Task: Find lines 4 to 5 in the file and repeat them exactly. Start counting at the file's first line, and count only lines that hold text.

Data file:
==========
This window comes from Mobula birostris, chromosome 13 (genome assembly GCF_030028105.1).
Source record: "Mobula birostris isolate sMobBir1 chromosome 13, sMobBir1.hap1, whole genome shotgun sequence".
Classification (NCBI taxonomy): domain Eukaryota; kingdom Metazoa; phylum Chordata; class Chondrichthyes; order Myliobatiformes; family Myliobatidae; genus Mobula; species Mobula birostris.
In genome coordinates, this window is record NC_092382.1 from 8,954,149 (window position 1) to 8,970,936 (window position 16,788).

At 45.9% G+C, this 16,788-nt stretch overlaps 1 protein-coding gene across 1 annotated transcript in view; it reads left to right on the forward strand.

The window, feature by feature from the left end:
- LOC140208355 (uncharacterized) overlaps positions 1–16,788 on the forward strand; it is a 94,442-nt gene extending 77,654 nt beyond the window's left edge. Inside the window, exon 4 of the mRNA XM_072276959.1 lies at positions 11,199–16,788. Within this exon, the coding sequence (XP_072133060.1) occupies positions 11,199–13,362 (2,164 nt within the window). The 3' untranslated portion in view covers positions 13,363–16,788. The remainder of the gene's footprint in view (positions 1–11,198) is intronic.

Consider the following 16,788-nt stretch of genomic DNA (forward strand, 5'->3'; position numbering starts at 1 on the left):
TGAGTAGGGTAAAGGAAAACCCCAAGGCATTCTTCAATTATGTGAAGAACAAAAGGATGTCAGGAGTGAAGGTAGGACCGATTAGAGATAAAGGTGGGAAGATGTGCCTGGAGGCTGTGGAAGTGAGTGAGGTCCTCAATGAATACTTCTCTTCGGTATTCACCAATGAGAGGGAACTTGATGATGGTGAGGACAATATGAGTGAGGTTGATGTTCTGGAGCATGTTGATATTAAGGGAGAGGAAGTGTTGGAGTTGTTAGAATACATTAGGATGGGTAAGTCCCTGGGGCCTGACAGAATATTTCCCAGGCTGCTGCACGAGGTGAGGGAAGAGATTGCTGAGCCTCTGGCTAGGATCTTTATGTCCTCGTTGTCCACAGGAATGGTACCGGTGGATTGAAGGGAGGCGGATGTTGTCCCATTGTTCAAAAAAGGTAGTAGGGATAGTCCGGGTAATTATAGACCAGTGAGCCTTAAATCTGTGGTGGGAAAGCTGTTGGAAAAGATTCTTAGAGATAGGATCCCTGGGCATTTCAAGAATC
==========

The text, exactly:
In genome coordinates, this window is record NC_092382.1 from 8,954,149 (window position 1) to 8,970,936 (window position 16,788).

At 45.9% G+C, this 16,788-nt stretch overlaps 1 protein-coding gene across 1 annotated transcript in view; it reads left to right on the forward strand.